“This is my kind of memoir. Steinem is someone who has fascinated me for some time.”

——–

My Mother’s Kitchen by Meera Ekkanath Klein at I’d Rather Be At The Beach.

MothersKitchen

My Mother’s Kitchen is an enchanting place filled with promise, change and good food. If the weathered walls of this magical room could talk they would tell the story of Meena and her childhood life. Each chapter is a slice in her young life and depicts her spunk and youthful spirit. A visit to the local Fruit and Flower Show becomes an adventure as told by Meena. Her distress at finding out about her aunt’s dark secret or her joy of making a new friend are all told in her naive, yet pure voice. Her mother is a central character in her life and it is no wonder that the kitchen is a special place of healing and rejuvenation, not only for Meena but for other characters like Kashi and Ayah.

“I love novels that include recipes! This was not to be missed by me this week.”

Leslie

The Witch’s Market by Mingmei Yip at Book Dilettante.

WitchesMarket

Chinese-American assistant professor Eileen Chen specializes in folk religion at her San Francisco college. Though her grandmother made her living as a shamaness, Eileen publicly dismisses witchcraft as mere superstition. Yet privately, the subject intrigues her.

When a research project takes her to the Canary Islands—long rumored to be home to real witches—Eileen is struck by the lush beauty of Tenerife and its blend of Spanish and Moroccan culture. A stranger invites her to a local market where women sell amulets, charms, and love spells. Gradually Eileen immerses herself in her exotic surroundings, finding romance with a handsome young furniture maker. But as she learns more about the lives of these self-proclaimed witches, Eileen must choose how much trust to place in this new and seductive world, where love, greed, and vengeance can be as powerful, or as destructive, as any magic.

——–

In Another Life by Julie Christine Johnson at Silver’s Reviews.

AnotherLife

Historian Lia Carrer has finally returned to southern France, determined to rebuild her life after the death of her husband. But instead of finding solace in the region’s quiet hills and medieval ruins, she falls in love with Raoul, a man whose very existence challenges everything she knows about life–and about her husband’s death. As Raoul reveals the story of his past to Lia, she becomes entangled in the echoes of an ancient murder, resulting in a haunting and suspenseful journey that reminds Lia that the dead may not be as far from us as we think.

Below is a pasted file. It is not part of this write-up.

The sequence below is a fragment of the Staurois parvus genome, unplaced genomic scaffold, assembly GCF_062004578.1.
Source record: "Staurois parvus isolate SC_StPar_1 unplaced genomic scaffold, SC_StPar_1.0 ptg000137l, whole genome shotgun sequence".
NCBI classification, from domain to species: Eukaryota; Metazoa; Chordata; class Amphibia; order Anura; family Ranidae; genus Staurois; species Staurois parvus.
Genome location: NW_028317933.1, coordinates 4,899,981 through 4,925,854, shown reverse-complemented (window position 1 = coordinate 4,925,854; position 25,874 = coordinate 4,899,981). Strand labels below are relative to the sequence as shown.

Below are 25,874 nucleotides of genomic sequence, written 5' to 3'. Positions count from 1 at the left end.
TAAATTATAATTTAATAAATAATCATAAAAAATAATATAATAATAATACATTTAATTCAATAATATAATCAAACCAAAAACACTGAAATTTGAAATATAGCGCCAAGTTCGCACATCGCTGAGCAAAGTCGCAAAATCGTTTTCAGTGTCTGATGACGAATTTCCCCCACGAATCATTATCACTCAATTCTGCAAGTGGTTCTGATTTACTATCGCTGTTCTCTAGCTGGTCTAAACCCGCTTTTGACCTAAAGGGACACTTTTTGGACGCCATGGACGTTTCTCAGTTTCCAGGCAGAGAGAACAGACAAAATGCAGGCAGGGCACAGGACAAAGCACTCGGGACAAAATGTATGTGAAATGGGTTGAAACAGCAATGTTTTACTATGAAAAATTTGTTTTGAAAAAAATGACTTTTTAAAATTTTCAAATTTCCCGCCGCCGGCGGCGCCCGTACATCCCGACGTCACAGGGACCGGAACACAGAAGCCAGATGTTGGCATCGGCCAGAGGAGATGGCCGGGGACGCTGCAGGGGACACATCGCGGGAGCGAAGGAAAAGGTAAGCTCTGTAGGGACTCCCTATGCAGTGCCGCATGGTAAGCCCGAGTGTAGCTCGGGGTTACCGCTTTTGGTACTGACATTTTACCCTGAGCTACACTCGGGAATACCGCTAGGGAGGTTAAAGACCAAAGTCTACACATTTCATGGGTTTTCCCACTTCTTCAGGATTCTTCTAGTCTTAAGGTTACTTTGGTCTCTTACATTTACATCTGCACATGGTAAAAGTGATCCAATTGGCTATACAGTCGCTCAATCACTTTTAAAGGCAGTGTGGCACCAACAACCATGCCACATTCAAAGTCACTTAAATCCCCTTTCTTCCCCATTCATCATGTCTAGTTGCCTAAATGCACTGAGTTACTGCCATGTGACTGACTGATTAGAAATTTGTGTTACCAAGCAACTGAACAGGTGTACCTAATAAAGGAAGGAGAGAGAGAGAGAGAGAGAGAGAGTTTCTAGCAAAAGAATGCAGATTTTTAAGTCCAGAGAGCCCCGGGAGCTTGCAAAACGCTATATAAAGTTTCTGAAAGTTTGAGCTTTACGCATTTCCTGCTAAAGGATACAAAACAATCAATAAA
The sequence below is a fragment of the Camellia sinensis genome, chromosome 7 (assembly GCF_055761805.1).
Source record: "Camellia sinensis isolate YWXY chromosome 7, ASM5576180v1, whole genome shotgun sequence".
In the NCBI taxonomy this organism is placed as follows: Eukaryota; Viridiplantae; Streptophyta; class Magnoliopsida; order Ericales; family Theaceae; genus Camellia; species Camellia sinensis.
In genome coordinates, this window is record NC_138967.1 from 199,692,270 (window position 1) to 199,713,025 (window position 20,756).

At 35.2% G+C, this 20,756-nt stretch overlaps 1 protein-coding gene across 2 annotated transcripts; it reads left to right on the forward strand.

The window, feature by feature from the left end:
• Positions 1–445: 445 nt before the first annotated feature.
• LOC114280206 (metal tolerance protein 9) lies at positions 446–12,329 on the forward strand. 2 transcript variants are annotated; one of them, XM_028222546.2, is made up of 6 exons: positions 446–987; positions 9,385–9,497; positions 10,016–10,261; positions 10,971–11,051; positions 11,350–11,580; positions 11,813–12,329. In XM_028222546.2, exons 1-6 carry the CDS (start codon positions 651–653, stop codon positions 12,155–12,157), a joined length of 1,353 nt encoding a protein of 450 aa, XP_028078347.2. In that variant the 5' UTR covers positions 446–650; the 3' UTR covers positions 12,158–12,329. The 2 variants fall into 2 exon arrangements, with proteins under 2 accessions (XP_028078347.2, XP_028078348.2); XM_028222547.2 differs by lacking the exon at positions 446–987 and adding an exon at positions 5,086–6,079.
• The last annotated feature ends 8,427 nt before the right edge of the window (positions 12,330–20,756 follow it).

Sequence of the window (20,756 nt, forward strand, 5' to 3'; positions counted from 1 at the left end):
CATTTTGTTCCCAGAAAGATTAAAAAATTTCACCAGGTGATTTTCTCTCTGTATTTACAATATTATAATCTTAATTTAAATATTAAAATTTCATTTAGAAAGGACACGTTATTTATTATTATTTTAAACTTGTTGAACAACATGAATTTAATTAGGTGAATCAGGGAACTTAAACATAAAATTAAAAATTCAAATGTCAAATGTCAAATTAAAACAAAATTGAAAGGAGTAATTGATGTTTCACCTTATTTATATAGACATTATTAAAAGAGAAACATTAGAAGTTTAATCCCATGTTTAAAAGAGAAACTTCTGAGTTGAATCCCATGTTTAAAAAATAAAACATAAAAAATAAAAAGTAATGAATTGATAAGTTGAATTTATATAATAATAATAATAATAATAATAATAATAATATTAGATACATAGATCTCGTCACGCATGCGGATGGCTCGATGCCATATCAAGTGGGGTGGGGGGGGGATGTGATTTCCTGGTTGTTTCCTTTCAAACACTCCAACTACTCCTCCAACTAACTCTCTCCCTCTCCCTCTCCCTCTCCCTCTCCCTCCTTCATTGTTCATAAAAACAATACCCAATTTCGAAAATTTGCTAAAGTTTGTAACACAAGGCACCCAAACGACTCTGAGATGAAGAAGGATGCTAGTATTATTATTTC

Steeped in the rich history and romantic landscape of the Languedoc region, In Another Life is a story of love that conquers time and the lost loves that haunt us all.

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5 thoughts on “Books That Caught Our Eye

  1. I really enjoyed Longitude when it came out–did you know there’s a movie version? It’s not bad and is good to watch in conjunction with the book. The Gloria Steinem book also looks really good.

  2. The Witch’s Market, My Mother’s Kitchen, and Longitude caught my eye.

    And…the cover on In Another Life can’t be anything but attracting. It is gorgeous.

    I hope you are having a good week.

  3. Leslie,
    I managed to fit in a little blog hopping this week and both your choices were those which had caught my eye and intrigued me most, along the way – As well as having the most alluring cover art I have seen for a while!
    Have a great weekend 🙂
    Yvonne